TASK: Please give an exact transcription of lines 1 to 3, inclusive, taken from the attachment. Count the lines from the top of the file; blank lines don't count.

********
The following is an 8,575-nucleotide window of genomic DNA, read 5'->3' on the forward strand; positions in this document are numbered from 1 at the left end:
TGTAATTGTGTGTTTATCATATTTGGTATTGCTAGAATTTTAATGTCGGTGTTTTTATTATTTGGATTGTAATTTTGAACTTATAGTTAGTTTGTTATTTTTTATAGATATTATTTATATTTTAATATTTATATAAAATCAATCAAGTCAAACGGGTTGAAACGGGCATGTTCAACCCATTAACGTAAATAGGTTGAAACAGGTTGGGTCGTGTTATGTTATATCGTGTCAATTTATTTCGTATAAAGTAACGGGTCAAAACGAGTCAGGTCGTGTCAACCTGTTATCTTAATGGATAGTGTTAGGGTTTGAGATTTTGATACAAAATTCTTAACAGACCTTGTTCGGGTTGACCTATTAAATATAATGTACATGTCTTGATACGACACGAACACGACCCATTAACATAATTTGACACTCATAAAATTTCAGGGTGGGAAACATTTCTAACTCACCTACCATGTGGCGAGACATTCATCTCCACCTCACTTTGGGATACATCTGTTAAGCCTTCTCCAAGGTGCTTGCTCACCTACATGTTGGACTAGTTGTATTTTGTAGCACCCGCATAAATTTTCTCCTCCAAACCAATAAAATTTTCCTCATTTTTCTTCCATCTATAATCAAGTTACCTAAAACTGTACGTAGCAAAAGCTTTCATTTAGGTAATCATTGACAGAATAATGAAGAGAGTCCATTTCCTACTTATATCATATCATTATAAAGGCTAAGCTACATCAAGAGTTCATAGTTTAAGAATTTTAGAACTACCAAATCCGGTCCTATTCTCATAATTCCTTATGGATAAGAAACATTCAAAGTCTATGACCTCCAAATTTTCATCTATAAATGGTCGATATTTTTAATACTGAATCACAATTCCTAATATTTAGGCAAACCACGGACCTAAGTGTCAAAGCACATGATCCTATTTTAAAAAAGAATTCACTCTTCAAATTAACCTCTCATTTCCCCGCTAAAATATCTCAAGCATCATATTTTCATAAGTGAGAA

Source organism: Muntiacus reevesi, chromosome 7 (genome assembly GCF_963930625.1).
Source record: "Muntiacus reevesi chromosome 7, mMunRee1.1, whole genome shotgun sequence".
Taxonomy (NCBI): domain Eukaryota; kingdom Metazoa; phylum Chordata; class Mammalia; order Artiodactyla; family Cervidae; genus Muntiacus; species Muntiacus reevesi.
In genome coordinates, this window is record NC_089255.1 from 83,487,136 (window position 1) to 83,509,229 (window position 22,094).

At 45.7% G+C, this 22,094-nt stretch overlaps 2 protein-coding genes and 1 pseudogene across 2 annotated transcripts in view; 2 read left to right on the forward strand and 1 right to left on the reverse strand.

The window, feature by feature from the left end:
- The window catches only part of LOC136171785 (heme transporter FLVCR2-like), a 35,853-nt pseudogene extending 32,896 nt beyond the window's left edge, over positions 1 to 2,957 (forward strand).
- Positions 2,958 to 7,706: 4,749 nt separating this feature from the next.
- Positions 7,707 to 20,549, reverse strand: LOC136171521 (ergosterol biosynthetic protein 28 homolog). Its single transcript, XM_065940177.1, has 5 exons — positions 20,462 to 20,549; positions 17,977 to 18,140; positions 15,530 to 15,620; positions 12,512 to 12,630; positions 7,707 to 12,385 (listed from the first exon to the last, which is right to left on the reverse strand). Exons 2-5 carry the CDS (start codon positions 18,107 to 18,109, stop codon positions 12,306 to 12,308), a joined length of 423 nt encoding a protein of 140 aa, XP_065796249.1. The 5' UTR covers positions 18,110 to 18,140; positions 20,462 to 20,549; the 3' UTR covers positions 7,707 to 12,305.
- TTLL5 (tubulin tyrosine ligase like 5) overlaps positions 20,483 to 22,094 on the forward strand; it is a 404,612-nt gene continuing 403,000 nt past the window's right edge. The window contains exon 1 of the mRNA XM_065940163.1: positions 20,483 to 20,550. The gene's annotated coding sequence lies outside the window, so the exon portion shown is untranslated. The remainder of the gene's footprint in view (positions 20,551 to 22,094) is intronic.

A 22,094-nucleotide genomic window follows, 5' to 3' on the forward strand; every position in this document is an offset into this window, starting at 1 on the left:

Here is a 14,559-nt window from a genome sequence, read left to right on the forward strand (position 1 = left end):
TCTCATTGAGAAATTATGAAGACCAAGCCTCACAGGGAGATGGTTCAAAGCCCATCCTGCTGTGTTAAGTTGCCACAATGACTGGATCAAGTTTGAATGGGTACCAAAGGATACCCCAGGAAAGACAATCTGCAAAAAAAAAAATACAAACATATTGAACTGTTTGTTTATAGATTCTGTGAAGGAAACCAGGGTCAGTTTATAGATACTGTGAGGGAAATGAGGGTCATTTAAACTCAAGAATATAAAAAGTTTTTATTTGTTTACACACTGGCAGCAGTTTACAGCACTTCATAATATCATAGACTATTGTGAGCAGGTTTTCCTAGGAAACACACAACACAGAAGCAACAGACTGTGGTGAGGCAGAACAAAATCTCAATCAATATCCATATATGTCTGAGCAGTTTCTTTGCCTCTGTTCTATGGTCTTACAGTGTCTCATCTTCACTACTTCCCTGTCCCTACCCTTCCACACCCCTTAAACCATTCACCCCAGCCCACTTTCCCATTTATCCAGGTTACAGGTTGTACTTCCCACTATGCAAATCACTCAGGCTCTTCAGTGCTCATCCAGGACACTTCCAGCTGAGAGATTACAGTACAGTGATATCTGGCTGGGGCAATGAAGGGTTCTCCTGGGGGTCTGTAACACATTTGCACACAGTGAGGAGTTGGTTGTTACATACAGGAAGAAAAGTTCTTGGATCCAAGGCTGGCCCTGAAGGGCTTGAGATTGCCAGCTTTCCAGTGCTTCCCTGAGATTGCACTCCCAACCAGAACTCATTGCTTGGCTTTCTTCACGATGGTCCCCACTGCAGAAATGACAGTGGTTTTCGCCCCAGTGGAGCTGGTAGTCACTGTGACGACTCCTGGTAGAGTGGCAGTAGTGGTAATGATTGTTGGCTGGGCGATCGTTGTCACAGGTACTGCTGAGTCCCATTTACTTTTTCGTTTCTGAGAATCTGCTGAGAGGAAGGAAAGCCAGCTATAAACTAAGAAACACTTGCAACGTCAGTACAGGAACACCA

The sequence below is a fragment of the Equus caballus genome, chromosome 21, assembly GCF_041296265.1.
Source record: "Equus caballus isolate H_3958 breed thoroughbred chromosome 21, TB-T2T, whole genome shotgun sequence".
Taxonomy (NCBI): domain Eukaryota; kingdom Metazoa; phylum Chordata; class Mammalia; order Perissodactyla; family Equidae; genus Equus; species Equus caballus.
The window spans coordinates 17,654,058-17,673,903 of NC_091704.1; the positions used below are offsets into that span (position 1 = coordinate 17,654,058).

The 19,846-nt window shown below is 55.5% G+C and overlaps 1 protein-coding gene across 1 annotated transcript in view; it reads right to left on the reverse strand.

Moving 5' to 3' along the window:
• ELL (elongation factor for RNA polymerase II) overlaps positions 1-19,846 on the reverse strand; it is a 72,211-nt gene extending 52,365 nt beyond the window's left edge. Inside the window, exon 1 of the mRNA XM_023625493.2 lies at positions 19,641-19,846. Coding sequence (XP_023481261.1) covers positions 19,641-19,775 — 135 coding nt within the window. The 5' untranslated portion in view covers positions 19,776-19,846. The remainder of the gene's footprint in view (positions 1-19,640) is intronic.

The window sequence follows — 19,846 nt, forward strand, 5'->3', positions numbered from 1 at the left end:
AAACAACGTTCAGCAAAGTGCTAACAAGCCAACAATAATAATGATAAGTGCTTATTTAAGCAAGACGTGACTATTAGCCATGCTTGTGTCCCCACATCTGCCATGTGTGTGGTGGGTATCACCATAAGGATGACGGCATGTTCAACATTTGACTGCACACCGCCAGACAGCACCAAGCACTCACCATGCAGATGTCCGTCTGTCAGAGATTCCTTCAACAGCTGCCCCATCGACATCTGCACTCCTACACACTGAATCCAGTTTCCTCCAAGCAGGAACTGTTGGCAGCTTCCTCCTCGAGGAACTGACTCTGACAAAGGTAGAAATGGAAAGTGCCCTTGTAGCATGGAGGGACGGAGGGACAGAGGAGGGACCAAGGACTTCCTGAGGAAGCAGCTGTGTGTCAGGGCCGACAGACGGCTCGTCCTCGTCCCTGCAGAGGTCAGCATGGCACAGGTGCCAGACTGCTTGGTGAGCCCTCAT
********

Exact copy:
The following is an 8,575-nucleotide window of genomic DNA, read 5'->3' on the forward strand; positions in this document are numbered from 1 at the left end:
TGTAATTGTGTGTTTATCATATTTGGTATTGCTAGAATTTTAATGTCGGTGTTTTTATTATTTGGATTGTAATTTTGAACTTATAGTTAGTTTGTTATTTTTTATAGATATTATTTATATTTTAATATTTATATAAAATCAATCAAGTCAAACGGGTTGAAACGGGCATGTTCAACCCATTAACGTAAATAGGTTGAAACAGGTTGGGTCGTGTTATGTTATATCGTGTCAATTTATTTCGTATAAAGTAACGGGTCAAAACGAGTCAGGTCGTGTCAACCTGTTATCTTAATGGATAGTGTTAGGGTTTGAGATTTTGATACAAAATTCTTAACAGACCTTGTTCGGGTTGACCTATTAAATATAATGTACATGTCTTGATACGACACGAACACGACCCATTAACATAATTTGACACTCATAAAATTTCAGGGTGGGAAACATTTCTAACTCACCTACCATGTGGCGAGACATTCATCTCCACCTCACTTTGGGATACATCTGTTAAGCCTTCTCCAAGGTGCTTGCTCACCTACATGTTGGACTAGTTGTATTTTGTAGCACCCGCATAAATTTTCTCCTCCAAACCAATAAAATTTTCCTCATTTTTCTTCCATCTATAATCAAGTTACCTAAAACTGTACGTAGCAAAAGCTTTCATTTAGGTAATCATTGACAGAATAATGAAGAGAGTCCATTTCCTACTTATATCATATCATTATAAAGGCTAAGCTACATCAAGAGTTCATAGTTTAAGAATTTTAGAACTACCAAATCCGGTCCTATTCTCATAATTCCTTATGGATAAGAAACATTCAAAGTCTATGACCTCCAAATTTTCATCTATAAATGGTCGATATTTTTAATACTGAATCACAATTCCTAATATTTAGGCAAACCACGGACCTAAGTGTCAAAGCACATGATCCTATTTTAAAAAAGAATTCACTCTTCAAATTAACCTCTCATTTCCCCGCTAAAATATCTCAAGCATCATATTTTCATAAGTGAGAA

Source organism: Muntiacus reevesi, chromosome 7 (genome assembly GCF_963930625.1).